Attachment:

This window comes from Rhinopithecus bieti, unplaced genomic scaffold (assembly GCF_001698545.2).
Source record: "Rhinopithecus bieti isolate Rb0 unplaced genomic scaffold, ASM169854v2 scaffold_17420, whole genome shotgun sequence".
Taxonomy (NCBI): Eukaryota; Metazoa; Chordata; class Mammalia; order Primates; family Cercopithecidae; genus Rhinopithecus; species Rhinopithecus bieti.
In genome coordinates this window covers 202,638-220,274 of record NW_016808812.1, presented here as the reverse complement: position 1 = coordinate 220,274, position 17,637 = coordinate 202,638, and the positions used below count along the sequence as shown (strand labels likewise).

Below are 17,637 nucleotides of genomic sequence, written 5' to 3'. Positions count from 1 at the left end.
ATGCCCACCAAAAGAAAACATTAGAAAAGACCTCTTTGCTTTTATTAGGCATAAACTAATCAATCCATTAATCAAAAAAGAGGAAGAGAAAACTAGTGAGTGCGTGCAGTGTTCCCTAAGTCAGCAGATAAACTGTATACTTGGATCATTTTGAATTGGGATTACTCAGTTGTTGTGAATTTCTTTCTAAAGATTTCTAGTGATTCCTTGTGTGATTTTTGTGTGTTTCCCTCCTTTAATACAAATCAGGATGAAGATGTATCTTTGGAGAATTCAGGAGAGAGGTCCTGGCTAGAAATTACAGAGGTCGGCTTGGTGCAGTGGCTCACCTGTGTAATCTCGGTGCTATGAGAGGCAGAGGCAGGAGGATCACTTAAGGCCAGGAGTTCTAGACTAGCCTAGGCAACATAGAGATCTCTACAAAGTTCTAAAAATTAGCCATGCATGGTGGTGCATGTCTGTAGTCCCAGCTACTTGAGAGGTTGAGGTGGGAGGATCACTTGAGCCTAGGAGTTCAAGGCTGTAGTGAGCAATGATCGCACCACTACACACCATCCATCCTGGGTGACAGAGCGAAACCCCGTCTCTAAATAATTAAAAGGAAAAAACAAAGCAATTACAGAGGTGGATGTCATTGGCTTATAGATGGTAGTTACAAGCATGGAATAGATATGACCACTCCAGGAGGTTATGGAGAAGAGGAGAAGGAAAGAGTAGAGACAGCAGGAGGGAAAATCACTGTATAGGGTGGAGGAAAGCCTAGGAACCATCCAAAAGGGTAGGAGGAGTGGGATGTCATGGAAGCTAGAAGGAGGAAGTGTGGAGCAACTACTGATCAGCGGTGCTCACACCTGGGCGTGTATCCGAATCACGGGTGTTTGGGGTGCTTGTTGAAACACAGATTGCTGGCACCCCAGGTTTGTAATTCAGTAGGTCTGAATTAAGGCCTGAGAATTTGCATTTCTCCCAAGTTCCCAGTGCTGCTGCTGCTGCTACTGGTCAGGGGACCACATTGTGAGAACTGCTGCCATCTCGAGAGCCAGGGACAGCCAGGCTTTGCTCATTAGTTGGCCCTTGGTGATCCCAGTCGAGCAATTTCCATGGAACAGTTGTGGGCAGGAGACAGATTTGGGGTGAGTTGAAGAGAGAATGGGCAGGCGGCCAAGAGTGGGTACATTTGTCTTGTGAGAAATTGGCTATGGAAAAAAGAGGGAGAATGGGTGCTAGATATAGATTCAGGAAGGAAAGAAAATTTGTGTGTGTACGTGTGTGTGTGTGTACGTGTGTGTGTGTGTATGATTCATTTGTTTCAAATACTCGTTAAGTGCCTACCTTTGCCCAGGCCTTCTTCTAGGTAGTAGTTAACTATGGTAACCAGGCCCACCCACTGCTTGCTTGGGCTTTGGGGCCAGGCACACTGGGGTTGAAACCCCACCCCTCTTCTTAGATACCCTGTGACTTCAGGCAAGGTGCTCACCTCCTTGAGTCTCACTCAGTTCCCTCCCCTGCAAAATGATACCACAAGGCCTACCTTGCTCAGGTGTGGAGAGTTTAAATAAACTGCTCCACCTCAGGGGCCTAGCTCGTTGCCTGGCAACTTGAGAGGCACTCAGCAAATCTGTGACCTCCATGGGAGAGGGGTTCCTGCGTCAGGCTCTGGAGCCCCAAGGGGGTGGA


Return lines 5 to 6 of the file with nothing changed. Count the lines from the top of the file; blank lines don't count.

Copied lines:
Below are 17,637 nucleotides of genomic sequence, written 5' to 3'. Positions count from 1 at the left end.
ATGCCCACCAAAAGAAAACATTAGAAAAGACCTCTTTGCTTTTATTAGGCATAAACTAATCAATCCATTAATCAAAAAAGAGGAAGAGAAAACTAGTGAGTGCGTGCAGTGTTCCCTAAGTCAGCAGATAAACTGTATACTTGGATCATTTTGAATTGGGATTACTCAGTTGTTGTGAATTTCTTTCTAAAGATTTCTAGTGATTCCTTGTGTGATTTTTGTGTGTTTCCCTCCTTTAATACAAATCAGGATGAAGATGTATCTTTGGAGAATTCAGGAGAGAGGTCCTGGCTAGAAATTACAGAGGTCGGCTTGGTGCAGTGGCTCACCTGTGTAATCTCGGTGCTATGAGAGGCAGAGGCAGGAGGATCACTTAAGGCCAGGAGTTCTAGACTAGCCTAGGCAACATAGAGATCTCTACAAAGTTCTAAAAATTAGCCATGCATGGTGGTGCATGTCTGTAGTCCCAGCTACTTGAGAGGTTGAGGTGGGAGGATCACTTGAGCCTAGGAGTTCAAGGCTGTAGTGAGCAATGATCGCACCACTACACACCATCCATCCTGGGTGACAGAGCGAAACCCCGTCTCTAAATAATTAAAAGGAAAAAACAAAGCAATTACAGAGGTGGATGTCATTGGCTTATAGATGGTAGTTACAAGCATGGAATAGATATGACCACTCCAGGAGGTTATGGAGAAGAGGAGAAGGAAAGAGTAGAGACAGCAGGAGGGAAAATCACTGTATAGGGTGGAGGAAAGCCTAGGAACCATCCAAAAGGGTAGGAGGAGTGGGATGTCATGGAAGCTAGAAGGAGGAAGTGTGGAGCAACTACTGATCAGCGGTGCTCACACCTGGGCGTGTATCCGAATCACGGGTGTTTGGGGTGCTTGTTGAAACACAGATTGCTGGCACCCCAGGTTTGTAATTCAGTAGGTCTGAATTAAGGCCTGAGAATTTGCATTTCTCCCAAGTTCCCAGTGCTGCTGCTGCTGCTACTGGTCAGGGGACCACATTGTGAGAACTGCTGCCATCTCGAGAGCCAGGGACAGCCAGGCTTTGCTCATTAGTTGGCCCTTGGTGATCCCAGTCGAGCAATTTCCATGGAACAGTTGTGGGCAGGAGACAGATTTGGGGTGAGTTGAAGAGAGAATGGGCAGGCGGCCAAGAGTGGGTACATTTGTCTTGTGAGAAATTGGCTATGGAAAAAAGAGGGAGAATGGGTGCTAGATATAGATTCAGGAAGGAAAGAAAATTTGTGTGTGTACGTGTGTGTGTGTGTACGTGTGTGTGTGTGTATGATTCATTTGTTTCAAATACTCGTTAAGTGCCTACCTTTGCCCAGGCCTTCTTCTAGGTAGTAGTTAACTATGGTAACCAGGCCCACCCACTGCTTGCTTGGGCTTTGGGGCCAGGCACACTGGGGTTGAAACCCCACCCCTCTTCTTAGATACCCTGTGACTTCAGGCAAGGTGCTCACCTCCTTGAGTCTCACTCAGTTCCCTCCCCTGCAAAATGATACCACAAGGCCTACCTTGCTCAGGTGTGGAGAGTTTAAATAAACTGCTCCACCTCAGGGGCCTAGCTCGTTGCCTGGCAACTTGAGAGGCACTCAGCAAATCTGTGACCTCCATGGGAGAGGGGTTCCTGCGTCAGGCTCTGGAGCCCCAAGGGGGTGGA